When you’re starting to scale, it becomes all about execution, which is a very different way from the way a startup is organized. This has major implications moving forward.
If you’re going to talk about scaling, what you have to understand is what a startup is like and what companies graduating from startups should look like. We really like the definition that Steve Blank gives in his recent Kauffman Founders School Series on startups where he said that a startup is a temporary organization, organized to find a repeatable and scalable business model. It encompasses, as we’ve said, not just the founding of the company itself, but the proof of technical viability, and then that iterative process of trying to figure out who your best customers are. The startup process is about brilliance and creating something out of nothing that gives the potential to build a great company. We are searching for business models, not executing business plans. And I like this because it’s so clear and it’s so starkly different from what being a scaling company is all about. When you’re ready to scale, it does become all about execution which is a very different way from the way a startup is organized. This has major implications for how you organize your company, how you manage your team, all of which we’ll come to grips with in the next few chapters.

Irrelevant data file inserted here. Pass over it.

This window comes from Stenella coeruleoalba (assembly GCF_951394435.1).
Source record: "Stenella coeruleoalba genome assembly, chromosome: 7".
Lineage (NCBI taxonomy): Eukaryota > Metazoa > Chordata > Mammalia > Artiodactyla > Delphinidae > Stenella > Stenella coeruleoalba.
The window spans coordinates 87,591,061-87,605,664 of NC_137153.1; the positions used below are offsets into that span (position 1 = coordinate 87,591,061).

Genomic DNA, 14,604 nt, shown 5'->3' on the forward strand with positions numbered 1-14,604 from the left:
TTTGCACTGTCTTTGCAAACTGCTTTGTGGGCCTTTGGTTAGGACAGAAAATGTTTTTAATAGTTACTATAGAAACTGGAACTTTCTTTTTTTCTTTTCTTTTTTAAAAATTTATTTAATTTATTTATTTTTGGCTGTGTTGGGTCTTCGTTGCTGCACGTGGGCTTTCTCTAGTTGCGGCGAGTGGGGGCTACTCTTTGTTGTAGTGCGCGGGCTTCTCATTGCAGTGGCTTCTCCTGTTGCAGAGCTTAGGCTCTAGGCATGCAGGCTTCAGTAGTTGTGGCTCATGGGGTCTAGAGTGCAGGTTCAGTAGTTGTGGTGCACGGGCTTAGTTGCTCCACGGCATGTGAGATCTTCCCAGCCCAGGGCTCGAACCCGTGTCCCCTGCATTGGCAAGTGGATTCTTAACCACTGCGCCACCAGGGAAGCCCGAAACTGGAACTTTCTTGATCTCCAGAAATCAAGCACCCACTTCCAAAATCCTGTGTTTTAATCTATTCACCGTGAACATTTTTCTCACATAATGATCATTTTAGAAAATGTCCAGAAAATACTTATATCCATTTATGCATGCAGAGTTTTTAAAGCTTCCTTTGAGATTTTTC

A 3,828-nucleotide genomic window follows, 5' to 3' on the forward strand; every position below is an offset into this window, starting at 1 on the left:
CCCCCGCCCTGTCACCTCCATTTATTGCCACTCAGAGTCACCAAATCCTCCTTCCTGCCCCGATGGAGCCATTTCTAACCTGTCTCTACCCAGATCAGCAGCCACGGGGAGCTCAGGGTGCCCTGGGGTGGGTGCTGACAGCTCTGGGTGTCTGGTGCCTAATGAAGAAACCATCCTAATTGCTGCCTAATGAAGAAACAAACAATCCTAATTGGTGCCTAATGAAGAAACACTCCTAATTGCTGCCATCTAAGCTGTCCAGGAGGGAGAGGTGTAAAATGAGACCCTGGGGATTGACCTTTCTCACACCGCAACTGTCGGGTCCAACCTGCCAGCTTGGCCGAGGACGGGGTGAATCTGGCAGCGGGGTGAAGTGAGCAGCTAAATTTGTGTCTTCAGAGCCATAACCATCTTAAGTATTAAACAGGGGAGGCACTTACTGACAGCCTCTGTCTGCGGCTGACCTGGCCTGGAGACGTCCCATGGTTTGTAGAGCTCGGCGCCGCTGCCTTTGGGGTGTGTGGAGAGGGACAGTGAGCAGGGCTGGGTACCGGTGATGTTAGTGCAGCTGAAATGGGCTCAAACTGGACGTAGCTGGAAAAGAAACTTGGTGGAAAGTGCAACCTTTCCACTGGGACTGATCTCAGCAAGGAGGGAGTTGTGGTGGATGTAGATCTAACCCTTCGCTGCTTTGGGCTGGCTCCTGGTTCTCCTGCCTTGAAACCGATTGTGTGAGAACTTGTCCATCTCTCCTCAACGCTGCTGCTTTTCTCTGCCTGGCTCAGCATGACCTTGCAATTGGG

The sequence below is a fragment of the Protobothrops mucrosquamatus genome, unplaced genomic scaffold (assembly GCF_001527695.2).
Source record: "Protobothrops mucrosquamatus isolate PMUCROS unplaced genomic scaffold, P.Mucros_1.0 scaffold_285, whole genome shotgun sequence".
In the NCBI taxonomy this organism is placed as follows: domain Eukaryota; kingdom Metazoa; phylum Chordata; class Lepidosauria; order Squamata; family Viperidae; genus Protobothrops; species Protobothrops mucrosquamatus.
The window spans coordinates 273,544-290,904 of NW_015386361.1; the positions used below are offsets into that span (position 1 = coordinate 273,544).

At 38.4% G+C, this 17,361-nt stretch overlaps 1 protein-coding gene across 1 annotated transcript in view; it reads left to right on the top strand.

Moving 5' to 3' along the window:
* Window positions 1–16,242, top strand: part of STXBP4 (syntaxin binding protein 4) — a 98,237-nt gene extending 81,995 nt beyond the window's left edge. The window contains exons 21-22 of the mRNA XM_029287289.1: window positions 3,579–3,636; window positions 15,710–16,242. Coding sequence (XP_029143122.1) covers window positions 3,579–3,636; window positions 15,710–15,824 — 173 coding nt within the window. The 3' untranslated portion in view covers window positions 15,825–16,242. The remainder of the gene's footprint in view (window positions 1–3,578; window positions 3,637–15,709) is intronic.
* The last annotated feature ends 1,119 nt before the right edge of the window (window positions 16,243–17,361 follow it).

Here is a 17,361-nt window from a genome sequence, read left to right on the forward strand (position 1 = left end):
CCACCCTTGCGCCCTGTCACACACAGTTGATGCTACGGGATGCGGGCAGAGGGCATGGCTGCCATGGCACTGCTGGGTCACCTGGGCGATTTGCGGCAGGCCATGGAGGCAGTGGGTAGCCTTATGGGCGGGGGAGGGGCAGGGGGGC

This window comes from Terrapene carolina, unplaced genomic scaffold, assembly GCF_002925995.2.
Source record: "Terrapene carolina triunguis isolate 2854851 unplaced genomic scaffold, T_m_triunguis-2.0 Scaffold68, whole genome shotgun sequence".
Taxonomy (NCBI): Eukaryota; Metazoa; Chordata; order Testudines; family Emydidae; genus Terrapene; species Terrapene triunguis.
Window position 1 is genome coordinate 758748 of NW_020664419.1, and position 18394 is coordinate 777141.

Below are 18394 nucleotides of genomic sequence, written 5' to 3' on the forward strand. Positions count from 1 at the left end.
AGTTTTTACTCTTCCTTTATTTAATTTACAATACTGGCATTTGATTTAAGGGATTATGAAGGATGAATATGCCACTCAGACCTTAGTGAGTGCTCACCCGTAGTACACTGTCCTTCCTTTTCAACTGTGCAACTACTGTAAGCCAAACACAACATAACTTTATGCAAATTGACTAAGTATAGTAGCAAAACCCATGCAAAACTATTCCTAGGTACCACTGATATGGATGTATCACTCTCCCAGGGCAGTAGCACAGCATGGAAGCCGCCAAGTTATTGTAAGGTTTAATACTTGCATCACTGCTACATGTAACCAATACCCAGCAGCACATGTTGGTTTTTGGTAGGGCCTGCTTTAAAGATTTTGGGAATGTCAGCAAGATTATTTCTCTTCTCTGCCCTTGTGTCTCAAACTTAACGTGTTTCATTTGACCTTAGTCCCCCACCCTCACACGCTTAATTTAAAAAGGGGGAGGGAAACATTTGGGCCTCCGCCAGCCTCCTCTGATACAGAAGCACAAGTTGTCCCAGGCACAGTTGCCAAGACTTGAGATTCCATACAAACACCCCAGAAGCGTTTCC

Jim Deters. “4 Ways to Smoothly Transition from Startup to the Scale-Up Phase.” Entrepreneur.com. Article. September 11, 2015.
Kate Mitchell. “Repeatability is a Litmus Test.” The Accelerators. Blog post. June 25, 2013.
Startups – “What We Know About Startups” with Steve Blank.
Startups – “Startups Versus Big Companies” with Steve Blank.
Questions for You
Is my company still looking for product-market fit?
Does my business have a set customer and audience?
Questions for Your Team
Is the company still looking for product-market fit?